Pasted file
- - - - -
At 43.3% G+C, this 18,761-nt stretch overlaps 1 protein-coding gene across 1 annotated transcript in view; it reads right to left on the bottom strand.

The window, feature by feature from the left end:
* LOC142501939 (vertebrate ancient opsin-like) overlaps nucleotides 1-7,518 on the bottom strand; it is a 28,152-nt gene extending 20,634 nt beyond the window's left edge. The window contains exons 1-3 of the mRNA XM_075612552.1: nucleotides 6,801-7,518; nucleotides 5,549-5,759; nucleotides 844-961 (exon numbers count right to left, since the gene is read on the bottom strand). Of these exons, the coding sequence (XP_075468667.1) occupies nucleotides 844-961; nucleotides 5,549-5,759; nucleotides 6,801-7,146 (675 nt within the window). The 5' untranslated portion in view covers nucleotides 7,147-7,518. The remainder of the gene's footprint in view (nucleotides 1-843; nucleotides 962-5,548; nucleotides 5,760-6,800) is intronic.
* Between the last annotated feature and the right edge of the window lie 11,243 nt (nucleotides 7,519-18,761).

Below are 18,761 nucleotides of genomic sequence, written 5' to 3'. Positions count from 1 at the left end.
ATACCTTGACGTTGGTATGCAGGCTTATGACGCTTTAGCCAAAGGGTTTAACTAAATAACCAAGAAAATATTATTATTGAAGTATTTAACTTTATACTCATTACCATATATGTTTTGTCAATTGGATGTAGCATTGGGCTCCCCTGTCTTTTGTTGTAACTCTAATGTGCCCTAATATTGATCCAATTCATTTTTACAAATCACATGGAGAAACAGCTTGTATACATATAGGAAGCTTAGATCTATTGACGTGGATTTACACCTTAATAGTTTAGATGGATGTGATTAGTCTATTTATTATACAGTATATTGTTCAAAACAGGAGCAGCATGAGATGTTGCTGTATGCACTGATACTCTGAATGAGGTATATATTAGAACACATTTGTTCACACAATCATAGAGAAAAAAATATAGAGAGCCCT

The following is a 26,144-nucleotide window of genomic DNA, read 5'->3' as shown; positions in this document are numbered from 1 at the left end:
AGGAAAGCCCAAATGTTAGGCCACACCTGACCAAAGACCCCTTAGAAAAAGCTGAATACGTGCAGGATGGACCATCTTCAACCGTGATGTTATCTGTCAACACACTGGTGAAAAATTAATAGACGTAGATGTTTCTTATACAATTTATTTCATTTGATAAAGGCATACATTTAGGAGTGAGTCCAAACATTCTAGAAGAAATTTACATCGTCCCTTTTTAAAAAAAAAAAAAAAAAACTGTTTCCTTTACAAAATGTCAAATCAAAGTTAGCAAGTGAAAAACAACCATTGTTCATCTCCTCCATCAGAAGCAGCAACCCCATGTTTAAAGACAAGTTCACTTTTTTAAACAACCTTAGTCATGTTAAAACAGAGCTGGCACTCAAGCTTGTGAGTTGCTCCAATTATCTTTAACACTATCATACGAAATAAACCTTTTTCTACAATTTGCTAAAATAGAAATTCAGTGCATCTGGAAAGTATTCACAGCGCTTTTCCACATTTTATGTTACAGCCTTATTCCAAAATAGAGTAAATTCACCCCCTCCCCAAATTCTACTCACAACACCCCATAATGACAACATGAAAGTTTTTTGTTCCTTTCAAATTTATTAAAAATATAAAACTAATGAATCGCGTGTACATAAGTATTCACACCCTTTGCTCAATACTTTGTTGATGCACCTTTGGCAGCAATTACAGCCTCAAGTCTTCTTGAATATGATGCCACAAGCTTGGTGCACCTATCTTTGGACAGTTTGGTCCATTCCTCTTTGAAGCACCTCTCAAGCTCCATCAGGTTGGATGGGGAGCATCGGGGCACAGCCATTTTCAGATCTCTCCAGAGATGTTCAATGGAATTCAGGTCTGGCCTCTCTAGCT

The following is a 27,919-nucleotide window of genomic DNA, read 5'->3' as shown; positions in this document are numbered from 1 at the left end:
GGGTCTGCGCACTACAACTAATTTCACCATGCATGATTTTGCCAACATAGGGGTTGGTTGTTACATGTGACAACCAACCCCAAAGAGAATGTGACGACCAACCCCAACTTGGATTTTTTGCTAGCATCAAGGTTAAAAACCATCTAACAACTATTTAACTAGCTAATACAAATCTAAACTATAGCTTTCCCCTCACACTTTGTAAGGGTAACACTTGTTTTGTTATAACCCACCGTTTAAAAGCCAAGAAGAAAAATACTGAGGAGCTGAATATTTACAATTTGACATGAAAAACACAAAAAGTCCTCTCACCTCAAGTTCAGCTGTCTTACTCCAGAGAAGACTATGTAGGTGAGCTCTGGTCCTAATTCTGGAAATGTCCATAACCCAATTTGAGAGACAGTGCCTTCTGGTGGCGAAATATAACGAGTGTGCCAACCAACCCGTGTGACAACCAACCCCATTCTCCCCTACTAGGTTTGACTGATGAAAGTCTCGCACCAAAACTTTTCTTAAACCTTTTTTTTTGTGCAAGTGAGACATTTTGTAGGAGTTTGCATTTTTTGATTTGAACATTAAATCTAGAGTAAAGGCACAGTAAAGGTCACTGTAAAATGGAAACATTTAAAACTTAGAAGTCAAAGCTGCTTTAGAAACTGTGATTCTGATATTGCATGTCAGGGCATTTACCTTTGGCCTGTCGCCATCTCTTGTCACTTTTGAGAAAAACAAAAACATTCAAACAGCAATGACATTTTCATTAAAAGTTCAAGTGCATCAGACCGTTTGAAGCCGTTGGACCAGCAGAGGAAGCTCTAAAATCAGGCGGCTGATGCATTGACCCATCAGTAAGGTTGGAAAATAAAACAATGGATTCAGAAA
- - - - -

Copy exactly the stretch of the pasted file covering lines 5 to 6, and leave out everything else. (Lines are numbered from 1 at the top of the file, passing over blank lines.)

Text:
Below are 18,761 nucleotides of genomic sequence, written 5' to 3'. Positions count from 1 at the left end.
ATACCTTGACGTTGGTATGCAGGCTTATGACGCTTTAGCCAAAGGGTTTAACTAAATAACCAAGAAAATATTATTATTGAAGTATTTAACTTTATACTCATTACCATATATGTTTTGTCAATTGGATGTAGCATTGGGCTCCCCTGTCTTTTGTTGTAACTCTAATGTGCCCTAATATTGATCCAATTCATTTTTACAAATCACATGGAGAAACAGCTTGTATACATATAGGAAGCTTAGATCTATTGACGTGGATTTACACCTTAATAGTTTAGATGGATGTGATTAGTCTATTTATTATACAGTATATTGTTCAAAACAGGAGCAGCATGAGATGTTGCTGTATGCACTGATACTCTGAATGAGGTATATATTAGAACACATTTGTTCACACAATCATAGAGAAAAAAATATAGAGAGCCCT